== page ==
The Rail, Tram and Bus Union wants the NSW Premier to stop the state's new intercity trains from entering service after a review of the $2 billion fleet's operating model flagged safety concerns.
RTBU state secretary Alex Claassens said the report, which the union commissioned last year, confirmed "the long-held concern" of rail workers "that the [New Intercity Fleet] is a safety disaster waiting to happen".
The report, titled Independent Safety Evaluation of the New Intercity Fleet and by Klaus Clemens Engineers, described the model as "not safe so far as is reasonably practical" because "all material hazards" had not been identified nor assessed "to the degree necessary".
"Particular concerns are raised with the CCTV view being obstructed by the open saloon door, shortcomings with the CCTV technology and the lack of monitoring of the platform gap," it says.
The South Korean-made trains are designed to operate without a guard, with drivers using CCTV to monitor the train's passenger doors.
Guards will no longer monitor the gap between the train and platform at stations under changes to their role.
"The limitations of the CCTV technology have not been documented, assessed and tested to demonstrate that those limitations will provide a fit-for-purpose replacement to the eyes and ears of the guard and [right of way] staff," the report says.
The first of the 55-trains ordered have been in testing and are due to enter service on the Central Coast-Newcastle line next month.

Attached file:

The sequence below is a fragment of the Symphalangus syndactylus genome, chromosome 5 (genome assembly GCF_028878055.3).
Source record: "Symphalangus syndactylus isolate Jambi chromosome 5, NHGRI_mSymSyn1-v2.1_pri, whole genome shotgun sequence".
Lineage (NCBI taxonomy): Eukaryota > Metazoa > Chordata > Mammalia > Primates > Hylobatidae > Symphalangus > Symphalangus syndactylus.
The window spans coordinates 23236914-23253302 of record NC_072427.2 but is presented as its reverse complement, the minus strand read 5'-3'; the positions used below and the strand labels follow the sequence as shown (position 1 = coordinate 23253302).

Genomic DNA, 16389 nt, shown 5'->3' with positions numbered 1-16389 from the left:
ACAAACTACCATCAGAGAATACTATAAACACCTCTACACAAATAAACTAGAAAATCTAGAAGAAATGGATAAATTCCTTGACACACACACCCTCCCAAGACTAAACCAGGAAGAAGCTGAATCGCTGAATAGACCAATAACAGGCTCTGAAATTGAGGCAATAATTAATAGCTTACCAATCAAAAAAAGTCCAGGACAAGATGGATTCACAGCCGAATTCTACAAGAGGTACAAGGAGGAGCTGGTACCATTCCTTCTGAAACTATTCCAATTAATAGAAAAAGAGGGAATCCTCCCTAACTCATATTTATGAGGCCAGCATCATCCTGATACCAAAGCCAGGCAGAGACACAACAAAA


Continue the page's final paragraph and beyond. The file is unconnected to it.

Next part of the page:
Mr Claassens said he had written to the premier warning her that the proposed operating system was "unsafe" and that the government "must not allow" the trains to enter service until the "dangerous" model was "fixed" and the fleet "proven safe".
"The design of this train risks commuters falling through the gap between the train and platform, resulting in injury or death," he said. "I can't stress enough that public protection must be the first priority. Trains must not hit service until passenger safety is guaranteed."
The release of the union-commissioned report comes close to a year after the government released the findings of a review it ordered into the operating model.
It concluded the model was "safer than comparable rail operations around the world" and the procedures had been "applied internationally for many years with acceptable levels of safety".
A Transport for NSW spokesman said on Friday that the agency was reviewing the union-commissioned report and its findings would be "taken seriously".
"The CCTV technology will provide the driver and the customer service guard with a clear view of the entire platform in all conditions and platform configurations," he said.
"The train is also equipped with sensitive door edges meaning doors will re-open automatically when an object is detected, and the train will not be able to move unless all of the doors are closed."